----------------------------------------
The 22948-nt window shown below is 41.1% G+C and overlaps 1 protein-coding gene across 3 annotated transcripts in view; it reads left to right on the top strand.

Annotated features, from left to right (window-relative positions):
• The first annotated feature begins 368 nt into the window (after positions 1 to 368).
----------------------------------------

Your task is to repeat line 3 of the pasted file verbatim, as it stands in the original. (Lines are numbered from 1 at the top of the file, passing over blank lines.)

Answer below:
• The first annotated feature begins 368 nt into the window (after positions 1 to 368).